Case Study: Troubleshooting an unknown USB device by using ETW and Netmon

This topic provides an example of how to use USB ETW and Netmon to troubleshoot a USB device that Windows does not recognize.

For this example, we plugged in a device and it appeared as an unknown device in Device Manager and other parts of the user interface (UI). The Hardware ID was USB\UNKNOWN. To diagnose further, we unplugged the device, began an ETW trace, and plugged in the device again. After the device appeared as an unknown device, we stopped the trace.

About the Unknown Device Problem

To debug an unknown USB device problem, it helps to understand what the USB driver stack does to enumerate a device when a user plugs it into the system. For information on USB enumeration, see the blog post titled How does USB stack enumerate a device?

Typically when the USB driver stack fails to enumerate a device, the hub driver still reports the arrival of the device to Windows and the USB device is marked as an unknown device in Device Manager. The device has a Device ID of USB\VID_0000&PID_0000 and a Hardware ID and Compatible ID of USB\UNKNOWN. The following events cause the USB hub driver to enumerate a USB device as an unknown device:

  • A port reset request timed out during enumeration.
  • The Set Address request for the USB device failed.
  • The request for the USB device's Device Descriptor failed.
  • The USB Device Descriptor was malformed and failed validation.
  • The request for the Configuration Descriptor failed.
  • The USB Configuration Descriptor was malformed and failed validation.

In Windows 7, unknown devices that fail enumeration are marked with failure Code 43 in Device Manager.

If a device is marked with failure Code 28 in Device Manager, the device enumerated successfully but is still an unknown device. This failure code indicates that the device did not provide a Product ID string during enumeration and Windows could not find a matching INF for the device to install a driver.

Starting the Event Trace Analysis

Because this is a device failure, we recommend that you use Netmon with the USB parser to analyze the log file. You can perform the analysis as you read this paper by using the event trace log file (devicefailure.etl) that is posted on the WHDC Web page.

JJ151572.wedge(en-us,VS.85).gifTo view the event trace log

  1. Run Netmon, click File -> Open -> Capture, and then select the file.
  2. Select the first event in the Frame Summary pane, which has the description SystemTrace. This image shows what the screen looks like when you select the first event.


  3. To customize the columns that Netmon displays, right-click a column name and select Choose Columns.
  4. The first event, which is identified as type SystemTrace, contains general information about the log. You can expand the information tree in the Frame Details pane to see information such as the number of events lost and the trace start time.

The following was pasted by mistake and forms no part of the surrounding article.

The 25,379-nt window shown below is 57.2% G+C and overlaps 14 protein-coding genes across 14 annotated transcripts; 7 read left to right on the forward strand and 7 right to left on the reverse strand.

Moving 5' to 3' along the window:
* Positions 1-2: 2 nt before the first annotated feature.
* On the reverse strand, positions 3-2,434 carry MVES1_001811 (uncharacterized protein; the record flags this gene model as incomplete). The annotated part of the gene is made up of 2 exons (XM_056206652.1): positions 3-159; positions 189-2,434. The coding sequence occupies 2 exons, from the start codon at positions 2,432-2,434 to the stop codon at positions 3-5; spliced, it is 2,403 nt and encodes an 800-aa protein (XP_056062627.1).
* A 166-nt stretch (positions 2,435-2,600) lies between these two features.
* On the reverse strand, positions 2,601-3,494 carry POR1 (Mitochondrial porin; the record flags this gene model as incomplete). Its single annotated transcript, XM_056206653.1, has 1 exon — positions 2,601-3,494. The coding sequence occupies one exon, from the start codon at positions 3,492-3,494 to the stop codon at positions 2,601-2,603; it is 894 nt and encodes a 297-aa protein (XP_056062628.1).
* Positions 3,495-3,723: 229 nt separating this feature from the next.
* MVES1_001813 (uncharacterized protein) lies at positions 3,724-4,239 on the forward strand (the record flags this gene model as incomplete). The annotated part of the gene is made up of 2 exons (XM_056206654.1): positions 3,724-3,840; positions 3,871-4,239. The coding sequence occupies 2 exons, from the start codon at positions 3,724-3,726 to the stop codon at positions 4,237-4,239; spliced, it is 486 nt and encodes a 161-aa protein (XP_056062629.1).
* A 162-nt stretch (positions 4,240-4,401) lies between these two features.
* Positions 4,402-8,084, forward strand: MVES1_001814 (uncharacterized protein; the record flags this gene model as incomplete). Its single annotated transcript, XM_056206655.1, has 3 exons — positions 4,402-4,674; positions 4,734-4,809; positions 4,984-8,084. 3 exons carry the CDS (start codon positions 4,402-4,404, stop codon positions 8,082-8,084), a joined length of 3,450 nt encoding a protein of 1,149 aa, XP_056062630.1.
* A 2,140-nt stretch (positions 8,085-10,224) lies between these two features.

USB Device Summary Events

Event 2 is the first USB event in the log. This and several subsequent events describe the USB host controllers, hubs, and devices that were connected to the system when we started the trace. We can call this group of events the device summary events, or just summary events. Like the first event, the summary events do not describe driver activity. Summary events record the state of the devices at the start of a logging session. Other events represent something happening on the bus, interactions with client drivers or the system, or changes of internal state.

The USB hub and USB port drivers both log summary events. The driver that logged an event is identified in the Protocol Name column. For example, an event that is logged by the USB port driver has the USBPort_MicrosoftWindowsUSBPORT protocol name. A USB event trace typically contains a sequence of port summary events, followed by a sequence of hub summary events. Many of the USB port and USB hub summary events have the words “Information” or “Attributes” in their description.

How can you identify the end of the summary events? If there is a significant break in the timestamp pattern among the USB hub events at the start of the log, that break is probably the end of the device summary. Otherwise, the first USB port event after any USB hub events is likely the first non-summary event. Figure 3 on the following page shows the first non-summary event in this sample trace.

In this example, the device of interest was not connected to the system when we started the trace, so you can skip the device summary events for now.


Event Description and Data Payload

In the sample log, the first event after the device summary events is a USB Hub Wait Wake IRP Completed event. We plugged in a device, and a host controller or a hub is waking up in response. To determine which component is waking up, look at the event's data. The data is in the Frame Details pane, which is shown in a tree structure in approximately the following form:

Frame information
ETW event header information